For one thing, going with a high-output 1.5-liter engine was a matter of affordability and which team developed the car. While it may have been possible to detune a Type R 2.0-liter engine, the cost would have still been high to use the engine, even in low-output form. Honda wanted to keep the price tag affordable. In addition, the Si, a North American car, was developed by the American Honda team with the standard sedan and coupe, both of which are primarily designed for the US. The Japanese team handled the hatchback and Type R, and decided from the get-go they would focus on the 2.0-liter turbo engine. Adams told us that the team in Ohio working on the sedan and coupe spent most of their time with the 1.5-liter engine, and knew that they could get more out of it. The result is the engine you know now, and the power comes mainly from a different turbo map and more boost pressure. The internals are effectively the same as in other turbo Civics.
There's one more reason for the lower output. According to Adams, the car isn't designed to be exactly like more powerful options such as the GTI and the Focus ST. He described the car as being "a different flavor of performance" and that it's meant to feel more nimble and precise, something he said is associated with the Civic Si line. The reduced weight of the Si should support this, too. Adams said the new Si is lighter than the previous generation, but he wasn't able to disclose an exact number. If it is in fact lighter than the 2015, it will come in at under 3,002 pounds. In comparison, the Focus ST weighs 3,223 pounds. The GTI generally matches the 2015 Civic Si with the two-door at 2,972 pounds and the four-door at 3,031 pounds.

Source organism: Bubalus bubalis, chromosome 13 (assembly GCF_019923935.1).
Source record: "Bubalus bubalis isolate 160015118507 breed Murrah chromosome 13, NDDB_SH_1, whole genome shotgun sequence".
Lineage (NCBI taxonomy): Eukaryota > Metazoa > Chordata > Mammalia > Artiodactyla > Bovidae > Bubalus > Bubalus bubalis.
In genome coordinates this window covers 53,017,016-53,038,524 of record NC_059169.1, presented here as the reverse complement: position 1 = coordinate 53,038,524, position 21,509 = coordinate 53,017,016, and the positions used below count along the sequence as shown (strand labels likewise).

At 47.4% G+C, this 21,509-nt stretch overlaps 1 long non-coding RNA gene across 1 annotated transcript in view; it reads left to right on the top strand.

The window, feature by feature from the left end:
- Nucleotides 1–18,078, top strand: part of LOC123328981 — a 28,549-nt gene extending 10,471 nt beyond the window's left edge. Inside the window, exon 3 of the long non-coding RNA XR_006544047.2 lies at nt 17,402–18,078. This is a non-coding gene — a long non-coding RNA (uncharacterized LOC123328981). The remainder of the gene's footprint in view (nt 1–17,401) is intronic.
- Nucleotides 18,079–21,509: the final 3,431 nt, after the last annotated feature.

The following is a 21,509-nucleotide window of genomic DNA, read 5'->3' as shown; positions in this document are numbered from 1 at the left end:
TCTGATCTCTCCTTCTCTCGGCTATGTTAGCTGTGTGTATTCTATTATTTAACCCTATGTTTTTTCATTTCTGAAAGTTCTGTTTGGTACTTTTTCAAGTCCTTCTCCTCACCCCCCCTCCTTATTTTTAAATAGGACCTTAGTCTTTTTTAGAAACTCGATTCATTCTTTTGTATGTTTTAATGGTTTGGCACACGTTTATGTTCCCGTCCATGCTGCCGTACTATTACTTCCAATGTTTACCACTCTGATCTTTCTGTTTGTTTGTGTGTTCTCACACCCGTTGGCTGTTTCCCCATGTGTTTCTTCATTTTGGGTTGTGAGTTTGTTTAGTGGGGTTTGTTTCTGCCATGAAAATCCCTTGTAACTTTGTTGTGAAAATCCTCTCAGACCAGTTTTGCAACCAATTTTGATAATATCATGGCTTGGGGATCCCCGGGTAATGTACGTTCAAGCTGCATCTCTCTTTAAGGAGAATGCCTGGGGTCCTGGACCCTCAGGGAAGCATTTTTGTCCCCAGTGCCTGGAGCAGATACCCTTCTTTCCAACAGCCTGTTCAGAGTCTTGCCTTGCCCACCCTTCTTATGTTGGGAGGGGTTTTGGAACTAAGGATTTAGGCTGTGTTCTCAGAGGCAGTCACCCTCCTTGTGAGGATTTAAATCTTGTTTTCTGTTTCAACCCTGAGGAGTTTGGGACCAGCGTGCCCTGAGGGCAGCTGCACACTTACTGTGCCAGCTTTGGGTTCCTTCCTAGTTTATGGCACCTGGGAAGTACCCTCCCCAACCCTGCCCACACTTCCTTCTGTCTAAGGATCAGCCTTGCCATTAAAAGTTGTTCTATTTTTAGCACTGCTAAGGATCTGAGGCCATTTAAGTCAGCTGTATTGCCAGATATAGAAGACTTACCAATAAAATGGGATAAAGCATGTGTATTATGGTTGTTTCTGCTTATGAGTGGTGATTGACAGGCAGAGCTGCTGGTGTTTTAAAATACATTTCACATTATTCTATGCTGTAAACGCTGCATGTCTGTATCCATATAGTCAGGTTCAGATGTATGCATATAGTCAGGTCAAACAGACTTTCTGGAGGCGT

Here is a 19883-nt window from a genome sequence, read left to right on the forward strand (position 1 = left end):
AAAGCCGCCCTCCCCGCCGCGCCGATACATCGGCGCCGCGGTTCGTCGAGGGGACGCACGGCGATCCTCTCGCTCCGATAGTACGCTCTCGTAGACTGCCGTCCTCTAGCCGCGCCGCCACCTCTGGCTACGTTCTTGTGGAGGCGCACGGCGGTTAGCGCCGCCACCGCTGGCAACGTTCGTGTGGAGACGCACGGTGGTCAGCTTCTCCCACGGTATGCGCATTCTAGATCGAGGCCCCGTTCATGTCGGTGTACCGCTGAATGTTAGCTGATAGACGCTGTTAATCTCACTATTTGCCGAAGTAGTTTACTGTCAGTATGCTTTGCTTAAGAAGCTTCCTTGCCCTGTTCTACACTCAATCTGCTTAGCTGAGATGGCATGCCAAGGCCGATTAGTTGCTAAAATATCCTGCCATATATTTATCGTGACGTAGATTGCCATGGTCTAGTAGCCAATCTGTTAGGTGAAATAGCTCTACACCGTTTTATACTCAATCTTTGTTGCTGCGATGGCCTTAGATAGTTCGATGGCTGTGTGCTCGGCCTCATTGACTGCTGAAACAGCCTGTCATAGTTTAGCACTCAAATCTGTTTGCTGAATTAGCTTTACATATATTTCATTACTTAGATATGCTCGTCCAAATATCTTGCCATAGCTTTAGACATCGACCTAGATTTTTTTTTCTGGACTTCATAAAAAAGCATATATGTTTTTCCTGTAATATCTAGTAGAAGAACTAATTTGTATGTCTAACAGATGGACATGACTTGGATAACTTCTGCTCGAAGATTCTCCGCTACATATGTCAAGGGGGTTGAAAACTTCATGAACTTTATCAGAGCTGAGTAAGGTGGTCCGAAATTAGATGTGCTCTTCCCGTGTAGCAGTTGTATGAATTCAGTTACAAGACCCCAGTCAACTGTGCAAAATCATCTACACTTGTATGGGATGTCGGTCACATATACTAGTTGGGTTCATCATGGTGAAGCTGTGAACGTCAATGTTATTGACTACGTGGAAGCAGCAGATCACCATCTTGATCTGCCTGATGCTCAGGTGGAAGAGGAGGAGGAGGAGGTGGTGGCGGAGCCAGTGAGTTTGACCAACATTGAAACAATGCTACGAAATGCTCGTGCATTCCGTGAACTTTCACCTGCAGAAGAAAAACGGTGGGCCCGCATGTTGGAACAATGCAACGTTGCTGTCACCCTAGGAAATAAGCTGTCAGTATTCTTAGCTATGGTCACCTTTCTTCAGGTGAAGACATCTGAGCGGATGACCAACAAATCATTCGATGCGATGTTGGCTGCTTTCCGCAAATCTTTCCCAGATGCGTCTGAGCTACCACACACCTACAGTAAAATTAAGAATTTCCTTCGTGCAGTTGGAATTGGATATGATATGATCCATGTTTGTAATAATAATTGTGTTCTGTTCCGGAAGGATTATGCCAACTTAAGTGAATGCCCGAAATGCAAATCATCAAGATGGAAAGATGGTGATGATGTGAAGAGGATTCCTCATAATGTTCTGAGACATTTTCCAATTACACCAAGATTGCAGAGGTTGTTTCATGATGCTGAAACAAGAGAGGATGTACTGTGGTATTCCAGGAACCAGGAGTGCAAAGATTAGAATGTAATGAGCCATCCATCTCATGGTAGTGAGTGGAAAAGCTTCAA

It's going to come down to driving it, of course. But like with the latest Miata, a newer, lighter car can be just as fun or more than the car it replaces even if it doesn't have an 840-horsepower Hemi. We'll see if that's the case with the new Si as well.